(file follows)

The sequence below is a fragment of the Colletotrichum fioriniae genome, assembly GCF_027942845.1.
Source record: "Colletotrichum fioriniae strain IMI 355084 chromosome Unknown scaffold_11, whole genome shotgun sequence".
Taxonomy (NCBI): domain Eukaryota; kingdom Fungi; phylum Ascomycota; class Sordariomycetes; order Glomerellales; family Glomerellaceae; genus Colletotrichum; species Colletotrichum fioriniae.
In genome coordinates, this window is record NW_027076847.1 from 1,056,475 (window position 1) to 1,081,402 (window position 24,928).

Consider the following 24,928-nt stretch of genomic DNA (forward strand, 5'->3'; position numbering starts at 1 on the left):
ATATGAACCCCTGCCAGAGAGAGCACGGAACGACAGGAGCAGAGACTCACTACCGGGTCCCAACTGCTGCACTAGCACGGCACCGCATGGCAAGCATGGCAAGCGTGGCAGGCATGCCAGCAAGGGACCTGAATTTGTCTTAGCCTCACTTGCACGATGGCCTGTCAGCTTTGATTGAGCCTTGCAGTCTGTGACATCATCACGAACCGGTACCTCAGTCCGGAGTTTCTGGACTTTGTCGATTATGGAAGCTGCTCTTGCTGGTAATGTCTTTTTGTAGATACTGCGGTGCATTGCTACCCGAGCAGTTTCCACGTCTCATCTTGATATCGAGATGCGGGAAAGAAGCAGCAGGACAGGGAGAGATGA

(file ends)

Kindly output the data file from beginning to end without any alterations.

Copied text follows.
The sequence below is a fragment of the Colletotrichum fioriniae genome, assembly GCF_027942845.1.
Source record: "Colletotrichum fioriniae strain IMI 355084 chromosome Unknown scaffold_11, whole genome shotgun sequence".
Taxonomy (NCBI): domain Eukaryota; kingdom Fungi; phylum Ascomycota; class Sordariomycetes; order Glomerellales; family Glomerellaceae; genus Colletotrichum; species Colletotrichum fioriniae.
In genome coordinates, this window is record NW_027076847.1 from 1,056,475 (window position 1) to 1,081,402 (window position 24,928).

Consider the following 24,928-nt stretch of genomic DNA (forward strand, 5'->3'; position numbering starts at 1 on the left):
ATATGAACCCCTGCCAGAGAGAGCACGGAACGACAGGAGCAGAGACTCACTACCGGGTCCCAACTGCTGCACTAGCACGGCACCGCATGGCAAGCATGGCAAGCGTGGCAGGCATGCCAGCAAGGGACCTGAATTTGTCTTAGCCTCACTTGCACGATGGCCTGTCAGCTTTGATTGAGCCTTGCAGTCTGTGACATCATCACGAACCGGTACCTCAGTCCGGAGTTTCTGGACTTTGTCGATTATGGAAGCTGCTCTTGCTGGTAATGTCTTTTTGTAGATACTGCGGTGCATTGCTACCCGAGCAGTTTCCACGTCTCATCTTGATATCGAGATGCGGGAAAGAAGCAGCAGGACAGGGAGAGATGA